Blockchain Technology Can Improve Project Management
Build a resilient supply chain
Increased supply chain transparency
Streamlined supplier onboarding
Storing digital records
Exchanging digital assets
Ensuring acceptable behavior
Building reputation systems
Executing smart contracts
Resilient, transparent, and trusted supply chains
In times of disruption, this matters more than ever. Businesses and consumers want brands to guarantee product authenticity, while supply chain participants demand responsible sourcing and better visibility to minimize disputes.
Blockchain for supply chain solutions help supply chain leaders use data to handle the disruptions of today and build resiliency for the future.
Supplier Management: Digital Identity Verification For Procurement
Container Logistics: Building Trust Between Partners
Supply Chain Transparency: Greater Efficiency Based On Mutual Trust
Using Blockchain As A Project Management Device
A major piece to each potential disruption story is how blockchain technology could alter existing workflows and processes, such as project management.
Yes, it’s still theoretical, but crypto-entrepreneurs are already working on ways to position the immutable ledger a key component of future project management workflows. In this post, we discuss how blockchain will transform the project management space.
Blockchain Will Protect Your Project Data
In a distributed ledger, each node or computer will independently host project data. Each node will also update that data. In other words, no single party in this system can alter or change this data and, in turn, the entire project team will reference a single source of truth. This will be helpful when investigating discrepancies and disputes, especially with an external project stakeholder, such as a client or subcontractor. For example, if you had scheduled your construction contractor to send people on a certain date and they send their people too late or too early, everyone on the ledger can verify if the subcontractor made a mistake or not.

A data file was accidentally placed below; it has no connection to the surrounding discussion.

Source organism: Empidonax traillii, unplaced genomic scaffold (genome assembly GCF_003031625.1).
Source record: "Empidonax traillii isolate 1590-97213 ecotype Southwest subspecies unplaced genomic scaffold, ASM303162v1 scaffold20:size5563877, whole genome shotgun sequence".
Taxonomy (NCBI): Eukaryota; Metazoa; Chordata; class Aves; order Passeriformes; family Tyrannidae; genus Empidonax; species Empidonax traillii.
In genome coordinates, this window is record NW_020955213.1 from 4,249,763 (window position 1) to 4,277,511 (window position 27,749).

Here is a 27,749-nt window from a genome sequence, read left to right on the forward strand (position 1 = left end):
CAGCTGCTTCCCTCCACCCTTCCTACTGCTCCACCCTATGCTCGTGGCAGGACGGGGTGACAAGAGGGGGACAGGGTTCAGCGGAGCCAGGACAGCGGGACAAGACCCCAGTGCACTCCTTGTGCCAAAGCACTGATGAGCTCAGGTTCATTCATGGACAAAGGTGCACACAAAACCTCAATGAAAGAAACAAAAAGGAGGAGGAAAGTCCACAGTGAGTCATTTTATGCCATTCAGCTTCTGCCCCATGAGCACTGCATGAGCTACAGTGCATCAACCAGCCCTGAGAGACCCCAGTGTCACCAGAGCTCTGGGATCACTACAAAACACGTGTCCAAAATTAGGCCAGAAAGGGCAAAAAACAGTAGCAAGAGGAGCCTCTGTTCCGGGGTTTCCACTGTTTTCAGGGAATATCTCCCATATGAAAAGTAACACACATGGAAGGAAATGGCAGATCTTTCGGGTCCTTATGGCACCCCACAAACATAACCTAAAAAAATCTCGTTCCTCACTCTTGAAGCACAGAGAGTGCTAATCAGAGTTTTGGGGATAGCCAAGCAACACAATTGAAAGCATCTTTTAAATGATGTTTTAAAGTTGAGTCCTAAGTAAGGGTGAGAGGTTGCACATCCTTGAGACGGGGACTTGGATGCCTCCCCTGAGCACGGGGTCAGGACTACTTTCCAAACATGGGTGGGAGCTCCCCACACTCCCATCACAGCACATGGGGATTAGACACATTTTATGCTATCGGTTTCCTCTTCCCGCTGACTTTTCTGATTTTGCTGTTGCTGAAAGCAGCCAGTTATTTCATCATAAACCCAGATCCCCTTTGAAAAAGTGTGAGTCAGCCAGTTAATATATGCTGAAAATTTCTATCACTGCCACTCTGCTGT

Internally, you can also trust the data on the ledger when analyzing business operations to see how much time is spent on tasks, identify opportunities for efficiencies, and other benefits. Yes, you can do the same today with a centralized cloud-based project management suite. But there is a chance of losing some of that data due to downtime from the cloud host or tampering.
With DLT, you can trust that the data set from your team is complete and untampered. In this respect, you also get data redundancy thanks to the availability of multiple nodes — in case your node is temporarily down as a result of transitioning your software and data.
Smart Contracts Could Optimize Workflows
For example, in the construction industry the use of building, information, and modeling (BIM) is growing. The basic idea of BIM is to facilitate collaboration between the different stakeholders in the construction project, such as the architectural firm, civil engineers, suppliers, and others. Let’s imagine a building construction project involving the concrete supplier, construction crew, and the building project owner. The project owner could set smart contracts that will only notify the construction crew to come on the scheduled date after the concrete is delivered to the site.